The spectacular success of eusocial insects can be attributed to their sophisticated cooperation, yet cooperation is conspicuously absent during colony foundation when queens are alone. Selection against this solitary stage has led to a dramatically different strategy in thousands of eusocial insect species in which colonies are started by groups of nestmates and the benefits of sociality are retained continuously. Dependent colony foundation (DCF) evolved recurrently multiple times across the ants, bees, and wasps, though its prevalence in termites remains unclear. We review adaptations at both the colony level (reproductive investment shifts from sexuals to workers) and the individual level (wingless queens evolve in ants), and other consequences for life history (invasiveness, parasite transmission). Although few studies have focused on DCF, the accumulated data from anecdotal reports, supported by indirect information including morphology, population genetics, and colony demographics, make it clear that this strategy is more diverse and widespread than is usually recognized.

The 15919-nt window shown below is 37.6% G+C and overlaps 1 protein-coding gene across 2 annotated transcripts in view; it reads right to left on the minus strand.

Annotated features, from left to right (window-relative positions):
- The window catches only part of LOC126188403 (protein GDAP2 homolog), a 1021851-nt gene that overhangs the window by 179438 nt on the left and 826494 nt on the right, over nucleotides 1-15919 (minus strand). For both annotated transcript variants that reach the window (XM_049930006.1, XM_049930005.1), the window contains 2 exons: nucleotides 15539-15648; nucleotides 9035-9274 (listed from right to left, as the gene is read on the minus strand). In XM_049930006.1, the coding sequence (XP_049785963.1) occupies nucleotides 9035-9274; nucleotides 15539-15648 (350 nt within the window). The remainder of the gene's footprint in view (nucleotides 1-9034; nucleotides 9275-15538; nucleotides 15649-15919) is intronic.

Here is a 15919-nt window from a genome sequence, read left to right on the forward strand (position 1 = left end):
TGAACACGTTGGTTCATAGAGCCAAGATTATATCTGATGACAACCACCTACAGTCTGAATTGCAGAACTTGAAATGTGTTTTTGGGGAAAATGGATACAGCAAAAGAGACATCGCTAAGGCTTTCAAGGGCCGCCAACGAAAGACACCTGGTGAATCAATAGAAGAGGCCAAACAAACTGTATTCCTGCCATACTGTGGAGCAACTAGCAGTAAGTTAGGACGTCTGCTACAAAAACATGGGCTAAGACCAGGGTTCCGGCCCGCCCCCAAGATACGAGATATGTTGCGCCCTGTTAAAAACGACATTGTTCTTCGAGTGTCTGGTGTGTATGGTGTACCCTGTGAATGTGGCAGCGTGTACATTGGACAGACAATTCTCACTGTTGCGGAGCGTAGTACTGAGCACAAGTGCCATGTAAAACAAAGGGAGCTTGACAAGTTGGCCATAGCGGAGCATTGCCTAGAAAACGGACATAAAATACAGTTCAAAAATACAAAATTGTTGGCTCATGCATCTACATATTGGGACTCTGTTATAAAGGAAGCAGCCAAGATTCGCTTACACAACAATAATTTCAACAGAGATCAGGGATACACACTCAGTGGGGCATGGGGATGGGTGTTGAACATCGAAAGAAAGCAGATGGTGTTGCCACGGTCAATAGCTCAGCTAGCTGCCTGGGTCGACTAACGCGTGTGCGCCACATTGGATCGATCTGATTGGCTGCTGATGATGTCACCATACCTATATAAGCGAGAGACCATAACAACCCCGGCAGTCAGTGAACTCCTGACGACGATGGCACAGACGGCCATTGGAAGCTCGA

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  • Article Type: Review Article
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